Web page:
How to Repair a Circuit that Stopped Working
Electric Circuit Has Power But Does Not Work: How to Troubleshoot 120 volt Circuit Wiring.
Electric Circuit Repair
Electrical Question: The lights in my guest bathroom and the fan in that bathroom suddenly stopped working.
First of all, I consider myself a good handyman and know a lot of basic plumbing and electrical facts. I may give you tons of facts mainly because the rest of the internet has asked very basic questions.
Bathroom Electrical Problem
- House is 15 years old.
- There has never been any electrical changes.
- The wiring is tight, the bulbs were tight, the bulbs have been changed, both switches have been replaced with new bulbs.
- The circuit breaker never tripped.
- At the switches, the voltage reading from black to ground is 120volts.
- The wire coming to the light fixture shows 120 volts from black to ground.
- The electrical box is plastic.
- Only these 2 items on this circuit are having trouble.
- The problem happened during a party. They worked fine before the party.
- At the time they stopped working, every light in the house was on and also kept working after.
That’s about all I can give at this point.
Any help or direction is appreciated.
This electrical wiring question came from Chuck, in Gold Canyon, Arizona.
Additional Comments: Awesome!Thanks very much for having this web site.
Thanks for your electrical wiring question Chuck, and your kind comments about the website.
Electric Circuit Has Power But Does Not Work
Application: Troubleshooting and Testing Electrical Circuit Wiring.
Skill Level: Intermediate to Advanced – Best performed by a Licensed Electrician.
Tools Required: Basic Electricians Pouch Hand Tools and Voltage Tester or Continuity Tester.
Estimated Time: Depends on experience and level of problem solving skills.
Precaution: Testing live wires is dangerous and should be done by an experienced individual only. Testing using a continuity tester should only be made after the circuit has been identified and turned OFF and Tagged.
How to Troubleshoot Circuit Wiring for a Bathroom Light and Exhaust Fan
The Missing Element of a 120 Volt Circuit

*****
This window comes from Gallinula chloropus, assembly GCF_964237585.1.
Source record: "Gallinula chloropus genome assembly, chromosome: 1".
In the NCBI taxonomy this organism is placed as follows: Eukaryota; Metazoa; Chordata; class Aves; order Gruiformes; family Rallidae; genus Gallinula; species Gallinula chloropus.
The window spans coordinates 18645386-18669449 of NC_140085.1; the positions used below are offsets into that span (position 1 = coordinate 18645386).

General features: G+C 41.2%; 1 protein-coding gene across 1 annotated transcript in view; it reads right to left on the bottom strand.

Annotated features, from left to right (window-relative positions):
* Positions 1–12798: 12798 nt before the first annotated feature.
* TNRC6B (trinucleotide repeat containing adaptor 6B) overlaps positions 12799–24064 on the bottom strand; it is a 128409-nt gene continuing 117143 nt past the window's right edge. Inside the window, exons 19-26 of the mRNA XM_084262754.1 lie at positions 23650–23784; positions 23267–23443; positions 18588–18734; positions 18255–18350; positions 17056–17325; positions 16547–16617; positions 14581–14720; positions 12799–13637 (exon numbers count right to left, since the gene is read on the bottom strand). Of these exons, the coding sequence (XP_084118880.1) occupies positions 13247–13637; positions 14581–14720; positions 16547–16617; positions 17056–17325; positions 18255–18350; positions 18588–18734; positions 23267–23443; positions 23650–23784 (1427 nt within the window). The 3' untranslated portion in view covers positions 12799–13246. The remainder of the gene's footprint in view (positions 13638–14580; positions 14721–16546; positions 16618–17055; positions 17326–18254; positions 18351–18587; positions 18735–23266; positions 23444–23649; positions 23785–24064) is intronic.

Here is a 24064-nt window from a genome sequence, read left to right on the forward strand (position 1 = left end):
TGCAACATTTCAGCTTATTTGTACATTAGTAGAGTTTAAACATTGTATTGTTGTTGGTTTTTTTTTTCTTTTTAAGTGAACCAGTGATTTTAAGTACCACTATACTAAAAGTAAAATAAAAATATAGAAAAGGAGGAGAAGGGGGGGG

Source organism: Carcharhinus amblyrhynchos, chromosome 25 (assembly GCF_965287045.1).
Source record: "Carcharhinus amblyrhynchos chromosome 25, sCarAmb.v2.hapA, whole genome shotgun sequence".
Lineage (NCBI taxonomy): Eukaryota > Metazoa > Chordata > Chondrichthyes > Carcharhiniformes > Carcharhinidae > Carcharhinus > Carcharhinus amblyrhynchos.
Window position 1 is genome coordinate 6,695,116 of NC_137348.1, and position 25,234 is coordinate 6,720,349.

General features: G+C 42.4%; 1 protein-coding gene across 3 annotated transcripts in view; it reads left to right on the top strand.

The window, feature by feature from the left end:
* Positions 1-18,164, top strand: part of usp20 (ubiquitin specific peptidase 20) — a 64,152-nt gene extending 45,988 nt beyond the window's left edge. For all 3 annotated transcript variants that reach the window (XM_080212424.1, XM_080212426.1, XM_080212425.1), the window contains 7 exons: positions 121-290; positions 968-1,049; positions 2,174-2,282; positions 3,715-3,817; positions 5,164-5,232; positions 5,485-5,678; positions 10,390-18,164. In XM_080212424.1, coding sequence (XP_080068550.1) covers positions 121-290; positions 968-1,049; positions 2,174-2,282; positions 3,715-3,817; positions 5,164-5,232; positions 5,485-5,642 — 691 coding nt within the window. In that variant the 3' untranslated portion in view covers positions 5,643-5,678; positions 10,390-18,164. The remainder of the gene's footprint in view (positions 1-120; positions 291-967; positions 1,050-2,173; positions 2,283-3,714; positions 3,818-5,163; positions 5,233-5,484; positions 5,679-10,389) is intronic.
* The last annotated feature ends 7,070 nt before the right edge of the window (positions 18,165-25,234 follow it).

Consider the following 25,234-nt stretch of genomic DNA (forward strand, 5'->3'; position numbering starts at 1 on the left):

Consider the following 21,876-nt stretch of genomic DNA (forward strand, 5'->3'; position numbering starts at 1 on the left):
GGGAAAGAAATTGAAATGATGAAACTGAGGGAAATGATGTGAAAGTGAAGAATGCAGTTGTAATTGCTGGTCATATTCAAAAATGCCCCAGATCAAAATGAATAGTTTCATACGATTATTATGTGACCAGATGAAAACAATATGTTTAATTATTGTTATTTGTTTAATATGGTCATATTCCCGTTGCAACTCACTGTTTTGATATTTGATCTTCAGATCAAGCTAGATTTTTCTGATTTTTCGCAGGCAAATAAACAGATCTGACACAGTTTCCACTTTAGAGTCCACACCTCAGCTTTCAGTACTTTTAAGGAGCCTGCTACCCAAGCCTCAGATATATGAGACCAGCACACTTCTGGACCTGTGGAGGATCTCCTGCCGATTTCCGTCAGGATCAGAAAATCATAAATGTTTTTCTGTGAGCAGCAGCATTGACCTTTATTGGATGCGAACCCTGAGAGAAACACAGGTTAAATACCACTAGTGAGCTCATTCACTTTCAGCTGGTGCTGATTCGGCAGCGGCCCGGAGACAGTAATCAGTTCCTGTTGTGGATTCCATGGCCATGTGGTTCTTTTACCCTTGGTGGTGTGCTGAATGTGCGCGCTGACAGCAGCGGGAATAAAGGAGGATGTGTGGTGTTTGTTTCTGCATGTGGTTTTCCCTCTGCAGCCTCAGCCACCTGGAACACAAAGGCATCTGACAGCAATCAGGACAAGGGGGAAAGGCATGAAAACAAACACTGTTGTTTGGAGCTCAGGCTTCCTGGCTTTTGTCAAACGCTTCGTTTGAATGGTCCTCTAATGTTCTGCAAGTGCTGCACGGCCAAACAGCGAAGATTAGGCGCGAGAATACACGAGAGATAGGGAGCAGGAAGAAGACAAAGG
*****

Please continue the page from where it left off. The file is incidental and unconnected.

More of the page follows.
- Chuck, It appears that the circuit wiring that leads to the bathroom light and exhaust fan has lost connection to the neutral.
- From what you have described, there may have been several lights that were on during the party, which may have contributed to a deteriorating condition of a spliced neutral wire up in the junction box of a ceiling light fixture.
- Flush mounted ceiling light fixtures that use incandescent light bulbs create heat which extends up into the electrical junction box of the light fixture. Over time, heat can cause the insulation of the wiring to become brittle and crack, and the expansion and contraction of the heat of the fixture and the circuit wiring can create a deteriorated condition which can eventually lead to a faulty splice.
- This is very common with neutral wires and high resistance electrical loads. I would begin by checking the wiring of the light fixtures that are closest to the bathroom and inspect the wire splices, paying close attention to the neutral wires.
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This is a testing tool that I have had in my personal electrical tool pouch for years, and is the first test tool I grab to help identify electrical wiring. It is a Non-contact tester, [amazon.com], I use for the detection of Standard Voltage in Cables, Cords, Circuit Breakers, Lighting Fixtures, Switches, Outlets and Wires. Simply insert the end of the tester into an outlet, lamp socket, or hold the end of the tester against the wire you wish to test. Very handy and easy to use.
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